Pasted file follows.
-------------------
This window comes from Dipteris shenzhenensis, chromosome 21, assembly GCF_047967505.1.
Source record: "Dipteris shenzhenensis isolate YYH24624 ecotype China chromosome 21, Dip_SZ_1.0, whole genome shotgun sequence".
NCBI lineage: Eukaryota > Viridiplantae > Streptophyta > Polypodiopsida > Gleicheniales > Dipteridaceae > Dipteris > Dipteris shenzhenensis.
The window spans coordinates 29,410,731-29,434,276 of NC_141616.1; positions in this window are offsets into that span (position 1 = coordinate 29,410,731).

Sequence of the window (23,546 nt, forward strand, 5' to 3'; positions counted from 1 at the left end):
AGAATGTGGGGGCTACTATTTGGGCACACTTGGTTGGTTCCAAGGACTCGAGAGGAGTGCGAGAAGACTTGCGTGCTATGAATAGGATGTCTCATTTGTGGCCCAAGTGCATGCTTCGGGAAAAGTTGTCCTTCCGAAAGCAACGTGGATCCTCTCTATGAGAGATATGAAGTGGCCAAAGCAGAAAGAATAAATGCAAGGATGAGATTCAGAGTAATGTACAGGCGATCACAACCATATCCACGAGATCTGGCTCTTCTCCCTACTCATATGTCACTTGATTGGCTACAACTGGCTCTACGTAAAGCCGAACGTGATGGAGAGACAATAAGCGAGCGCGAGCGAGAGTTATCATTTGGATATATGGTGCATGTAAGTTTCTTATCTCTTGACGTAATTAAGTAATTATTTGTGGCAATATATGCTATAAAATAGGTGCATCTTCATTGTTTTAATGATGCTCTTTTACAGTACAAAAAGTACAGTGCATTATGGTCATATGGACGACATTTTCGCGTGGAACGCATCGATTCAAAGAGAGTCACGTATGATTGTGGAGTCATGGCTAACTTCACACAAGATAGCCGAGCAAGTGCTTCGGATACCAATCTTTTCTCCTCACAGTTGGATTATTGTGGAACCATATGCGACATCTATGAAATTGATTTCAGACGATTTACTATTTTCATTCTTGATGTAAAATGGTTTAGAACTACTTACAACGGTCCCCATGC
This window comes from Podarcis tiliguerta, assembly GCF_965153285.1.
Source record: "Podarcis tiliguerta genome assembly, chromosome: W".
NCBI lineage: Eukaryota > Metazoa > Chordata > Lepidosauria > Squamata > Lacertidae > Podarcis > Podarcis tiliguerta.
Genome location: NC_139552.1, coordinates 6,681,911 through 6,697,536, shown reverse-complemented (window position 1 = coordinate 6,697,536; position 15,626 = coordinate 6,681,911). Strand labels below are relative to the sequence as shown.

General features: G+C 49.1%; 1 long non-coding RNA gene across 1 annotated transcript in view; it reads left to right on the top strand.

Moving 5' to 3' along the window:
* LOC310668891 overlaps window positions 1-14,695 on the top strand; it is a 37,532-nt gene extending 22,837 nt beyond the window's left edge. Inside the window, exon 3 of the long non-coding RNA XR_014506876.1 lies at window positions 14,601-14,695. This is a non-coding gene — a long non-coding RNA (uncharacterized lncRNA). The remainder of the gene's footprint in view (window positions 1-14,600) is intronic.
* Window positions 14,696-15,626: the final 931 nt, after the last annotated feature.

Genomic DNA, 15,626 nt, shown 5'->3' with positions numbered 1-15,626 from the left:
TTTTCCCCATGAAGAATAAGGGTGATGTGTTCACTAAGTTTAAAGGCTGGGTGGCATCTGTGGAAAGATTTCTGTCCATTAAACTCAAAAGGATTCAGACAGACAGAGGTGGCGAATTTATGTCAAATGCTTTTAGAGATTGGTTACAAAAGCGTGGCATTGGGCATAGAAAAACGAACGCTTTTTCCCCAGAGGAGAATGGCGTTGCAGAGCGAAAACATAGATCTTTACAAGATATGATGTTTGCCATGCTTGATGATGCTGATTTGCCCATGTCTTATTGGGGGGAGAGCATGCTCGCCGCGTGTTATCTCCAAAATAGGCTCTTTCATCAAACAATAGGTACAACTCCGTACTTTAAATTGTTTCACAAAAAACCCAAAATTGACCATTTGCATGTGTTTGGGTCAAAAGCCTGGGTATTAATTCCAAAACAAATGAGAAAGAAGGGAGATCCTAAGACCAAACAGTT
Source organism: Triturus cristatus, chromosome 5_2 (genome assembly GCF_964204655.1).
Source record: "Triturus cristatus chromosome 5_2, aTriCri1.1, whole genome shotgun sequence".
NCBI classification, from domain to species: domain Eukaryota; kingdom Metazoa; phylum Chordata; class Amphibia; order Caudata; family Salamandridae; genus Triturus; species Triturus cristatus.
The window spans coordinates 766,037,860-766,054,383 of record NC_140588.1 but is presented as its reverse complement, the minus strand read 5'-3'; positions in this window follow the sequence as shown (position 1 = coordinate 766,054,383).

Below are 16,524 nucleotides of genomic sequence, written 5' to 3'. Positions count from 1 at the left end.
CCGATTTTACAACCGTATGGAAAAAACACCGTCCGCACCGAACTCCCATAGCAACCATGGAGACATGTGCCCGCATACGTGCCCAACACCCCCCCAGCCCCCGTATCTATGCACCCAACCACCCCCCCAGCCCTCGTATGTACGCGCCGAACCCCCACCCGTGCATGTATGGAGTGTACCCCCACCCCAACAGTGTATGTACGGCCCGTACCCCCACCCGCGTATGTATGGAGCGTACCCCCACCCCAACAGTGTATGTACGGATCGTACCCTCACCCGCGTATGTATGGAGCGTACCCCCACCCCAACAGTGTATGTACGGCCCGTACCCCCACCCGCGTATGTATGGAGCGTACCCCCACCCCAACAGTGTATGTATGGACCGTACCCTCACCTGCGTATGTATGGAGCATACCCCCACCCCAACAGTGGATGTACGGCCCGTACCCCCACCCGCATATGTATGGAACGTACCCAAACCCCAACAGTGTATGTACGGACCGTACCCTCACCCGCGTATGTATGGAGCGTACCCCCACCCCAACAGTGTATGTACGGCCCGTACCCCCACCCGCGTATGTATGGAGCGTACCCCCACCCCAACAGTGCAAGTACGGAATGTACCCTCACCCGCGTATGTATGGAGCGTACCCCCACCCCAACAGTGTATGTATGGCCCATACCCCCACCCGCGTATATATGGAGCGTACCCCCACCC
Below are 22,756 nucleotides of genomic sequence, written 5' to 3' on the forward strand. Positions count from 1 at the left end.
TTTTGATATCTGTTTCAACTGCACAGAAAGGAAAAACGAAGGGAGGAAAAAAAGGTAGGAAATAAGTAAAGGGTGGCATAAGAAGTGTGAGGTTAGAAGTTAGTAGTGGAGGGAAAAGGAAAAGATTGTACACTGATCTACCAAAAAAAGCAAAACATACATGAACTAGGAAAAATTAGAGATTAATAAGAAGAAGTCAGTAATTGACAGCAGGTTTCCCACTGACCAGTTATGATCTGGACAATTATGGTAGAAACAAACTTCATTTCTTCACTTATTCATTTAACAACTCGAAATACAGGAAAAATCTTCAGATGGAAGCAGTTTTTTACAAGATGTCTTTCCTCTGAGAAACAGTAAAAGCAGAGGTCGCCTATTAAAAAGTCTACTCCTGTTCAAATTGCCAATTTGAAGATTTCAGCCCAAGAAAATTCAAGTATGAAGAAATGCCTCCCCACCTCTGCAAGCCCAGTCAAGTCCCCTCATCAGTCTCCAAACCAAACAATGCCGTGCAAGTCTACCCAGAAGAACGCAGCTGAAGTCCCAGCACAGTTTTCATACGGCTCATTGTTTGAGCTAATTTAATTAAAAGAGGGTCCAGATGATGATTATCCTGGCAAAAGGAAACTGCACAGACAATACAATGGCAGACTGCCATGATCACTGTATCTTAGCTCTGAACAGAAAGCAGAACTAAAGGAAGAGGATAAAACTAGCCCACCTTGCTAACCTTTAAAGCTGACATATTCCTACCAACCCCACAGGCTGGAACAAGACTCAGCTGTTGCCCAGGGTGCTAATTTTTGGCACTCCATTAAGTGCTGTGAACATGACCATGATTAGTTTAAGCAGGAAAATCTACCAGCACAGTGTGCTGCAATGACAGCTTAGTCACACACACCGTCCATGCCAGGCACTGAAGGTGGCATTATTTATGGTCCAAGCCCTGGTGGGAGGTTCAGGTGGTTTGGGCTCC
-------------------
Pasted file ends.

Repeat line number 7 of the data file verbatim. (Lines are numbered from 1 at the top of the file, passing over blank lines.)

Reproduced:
This window comes from Podarcis tiliguerta, assembly GCF_965153285.1.